It may be said, Was not Christ under the law? Yes, assuredly, but He was above it too. The Christian, the Gentile, never was under it; and being set in Christ, now that he believes, he stands on other ground, to which the law does not apply. For this reason, every Christian (no matter who or what) is regarded by God as alive from the dead, to bring forth fruit unto God. The law only deals with a man as long as he lives; never after he is dead. "But ye are dead, and your life is hid with Christ in God." And that, it is remarkable, is not at all what is said of us, after a "second blessing," extreme unction, or any other step of imaginary perfection. We begin with it, and our baptism declares it. What this sets forth is Christ's death and resurrection. And if it has any meaning for me, it says that I am identified with Christ dead and risen. It is no longer the law dealing with me to try if it can get any good out of me. I have relinquished all by receiving Christ, and I take my stand upon Christ dead and risen again, and am baptized into His name, as one alive from the dead, to yield myself to God.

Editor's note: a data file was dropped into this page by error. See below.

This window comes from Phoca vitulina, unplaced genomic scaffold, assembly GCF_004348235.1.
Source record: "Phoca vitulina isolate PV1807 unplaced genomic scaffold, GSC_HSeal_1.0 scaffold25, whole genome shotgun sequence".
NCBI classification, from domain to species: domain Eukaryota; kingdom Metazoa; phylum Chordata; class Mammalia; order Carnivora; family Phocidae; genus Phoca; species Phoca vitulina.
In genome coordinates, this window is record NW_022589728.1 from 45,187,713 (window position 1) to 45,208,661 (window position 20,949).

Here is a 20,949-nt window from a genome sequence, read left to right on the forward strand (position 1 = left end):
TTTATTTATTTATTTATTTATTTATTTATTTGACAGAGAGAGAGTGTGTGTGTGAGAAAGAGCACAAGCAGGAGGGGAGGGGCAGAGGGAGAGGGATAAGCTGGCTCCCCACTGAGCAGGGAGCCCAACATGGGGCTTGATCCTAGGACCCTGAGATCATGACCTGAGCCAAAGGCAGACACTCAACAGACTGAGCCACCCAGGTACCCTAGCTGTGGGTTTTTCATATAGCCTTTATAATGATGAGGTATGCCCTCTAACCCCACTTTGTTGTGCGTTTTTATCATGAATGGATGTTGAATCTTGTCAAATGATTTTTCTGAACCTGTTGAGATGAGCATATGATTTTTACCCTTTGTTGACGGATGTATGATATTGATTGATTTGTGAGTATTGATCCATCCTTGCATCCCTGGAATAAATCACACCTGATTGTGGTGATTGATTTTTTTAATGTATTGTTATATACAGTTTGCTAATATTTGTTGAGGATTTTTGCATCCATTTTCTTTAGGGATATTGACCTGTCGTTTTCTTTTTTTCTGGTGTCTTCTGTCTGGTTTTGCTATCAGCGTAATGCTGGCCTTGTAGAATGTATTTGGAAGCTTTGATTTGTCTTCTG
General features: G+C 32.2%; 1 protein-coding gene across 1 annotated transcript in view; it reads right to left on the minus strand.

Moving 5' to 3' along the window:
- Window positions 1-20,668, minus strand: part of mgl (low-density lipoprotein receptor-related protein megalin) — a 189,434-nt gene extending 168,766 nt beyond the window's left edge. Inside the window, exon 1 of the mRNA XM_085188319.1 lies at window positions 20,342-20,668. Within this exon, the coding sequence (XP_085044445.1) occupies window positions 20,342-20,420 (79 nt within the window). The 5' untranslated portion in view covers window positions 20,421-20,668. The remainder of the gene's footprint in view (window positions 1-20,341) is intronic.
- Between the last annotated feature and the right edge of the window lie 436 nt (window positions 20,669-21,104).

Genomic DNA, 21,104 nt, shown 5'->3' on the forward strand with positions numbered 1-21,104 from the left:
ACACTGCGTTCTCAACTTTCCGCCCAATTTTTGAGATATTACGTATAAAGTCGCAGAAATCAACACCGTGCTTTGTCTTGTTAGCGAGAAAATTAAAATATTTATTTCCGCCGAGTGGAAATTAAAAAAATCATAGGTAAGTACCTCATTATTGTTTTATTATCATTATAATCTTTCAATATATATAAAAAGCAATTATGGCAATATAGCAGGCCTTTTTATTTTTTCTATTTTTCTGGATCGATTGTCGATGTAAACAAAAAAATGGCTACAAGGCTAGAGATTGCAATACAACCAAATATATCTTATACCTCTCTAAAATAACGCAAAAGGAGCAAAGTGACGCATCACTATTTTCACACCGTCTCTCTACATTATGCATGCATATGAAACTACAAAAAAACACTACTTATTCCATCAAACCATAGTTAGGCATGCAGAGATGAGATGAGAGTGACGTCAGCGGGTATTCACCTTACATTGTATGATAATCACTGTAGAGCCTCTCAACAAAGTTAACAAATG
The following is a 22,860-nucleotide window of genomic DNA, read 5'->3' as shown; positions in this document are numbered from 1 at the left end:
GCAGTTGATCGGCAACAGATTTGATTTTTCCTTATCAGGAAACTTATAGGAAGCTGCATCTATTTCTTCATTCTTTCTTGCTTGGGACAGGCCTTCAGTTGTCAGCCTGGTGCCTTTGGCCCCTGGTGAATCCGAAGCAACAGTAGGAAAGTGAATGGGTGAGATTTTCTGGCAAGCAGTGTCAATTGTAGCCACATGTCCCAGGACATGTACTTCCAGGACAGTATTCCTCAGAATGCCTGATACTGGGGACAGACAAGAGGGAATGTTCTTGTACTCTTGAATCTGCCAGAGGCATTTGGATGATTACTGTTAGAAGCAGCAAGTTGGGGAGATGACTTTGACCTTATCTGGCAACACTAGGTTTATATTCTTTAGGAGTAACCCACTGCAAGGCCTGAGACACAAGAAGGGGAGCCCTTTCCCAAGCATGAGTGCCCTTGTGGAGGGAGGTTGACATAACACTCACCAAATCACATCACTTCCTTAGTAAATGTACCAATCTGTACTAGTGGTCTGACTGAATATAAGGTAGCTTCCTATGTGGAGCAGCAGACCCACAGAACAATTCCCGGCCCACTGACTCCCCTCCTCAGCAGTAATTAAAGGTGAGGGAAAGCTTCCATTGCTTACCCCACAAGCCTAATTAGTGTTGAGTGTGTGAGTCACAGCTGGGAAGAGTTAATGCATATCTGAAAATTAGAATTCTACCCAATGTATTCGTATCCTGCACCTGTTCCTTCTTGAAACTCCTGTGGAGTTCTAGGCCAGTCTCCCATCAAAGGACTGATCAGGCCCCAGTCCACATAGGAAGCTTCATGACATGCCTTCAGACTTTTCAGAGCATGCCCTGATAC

Nor is this some abstruse doctrine that ought to require deep acquaintance with the word of God. It is not hid away in some trope or figure of a hard book, but plainly set forth in the Epistle to the Romans, and this is the invariable doctrine. So, wherever you look, this is the foundation-truth of Christianity, that God has done with mere dealing with the flesh. He has another man, even a new man, Christ risen from the dead; and the Christian has received Him. This is practically what God has to make good in the heart of the Christian. "Walk ye in him." A young Christian may be cast down after receiving Christ, through the sense of evil he finds in himself. He wonders how this can be. He knows how Christ deserves to be served, and is conscious how little he serves Him as he ought: he is filled with sorrow about himself, and perhaps begins to doubt whether he be a Christian at all. He has not yet learnt his lesson. He has not mastered even what his baptism set forth, the value of having a Saviour who is dead and risen. He is occupied still with something of the old man; he looks at it and expects to get better, hoping that his heart will not have so many bad thoughts, etc., as he used to have; whereas the only strength of the Christian is being filled with Christ, with all that is lovely in Him before God. The saint, in proportion as he enjoys Christ, lives above himself. There is the exercise of that by virtue of which the Christian is said to be dead and risen — the new life which the Holy Ghost communicates to all who believe. Only the believer feels what is unlike Christ; but he rests in what Christ is to God, and this makes him happy. When he becomes engrossed with what takes place within him, he is cast down. It is not that he should not judge himself for what is contrary to Christ, but that he should treat it as vile and bad, as that which flows from man and not from Christ; and then, having confessed it to God, he should turn away resolutely from it to the Saviour. The believer has acquired the title in Christ not to be cast down because of what he finds within him; not to be disheartened, because there dwells no good thing in his flesh. Is not this what the revealed word of God tells him so constantly? And yet how many go on months and years, expecting some good thing to come out! I do not, of course, mean that they are not born of God; but they are so under the effect of old thoughts and notions, acquired by catechisms, books of divinity, and sermons, that they do not enter into the full liberty wherewith Christ makes free.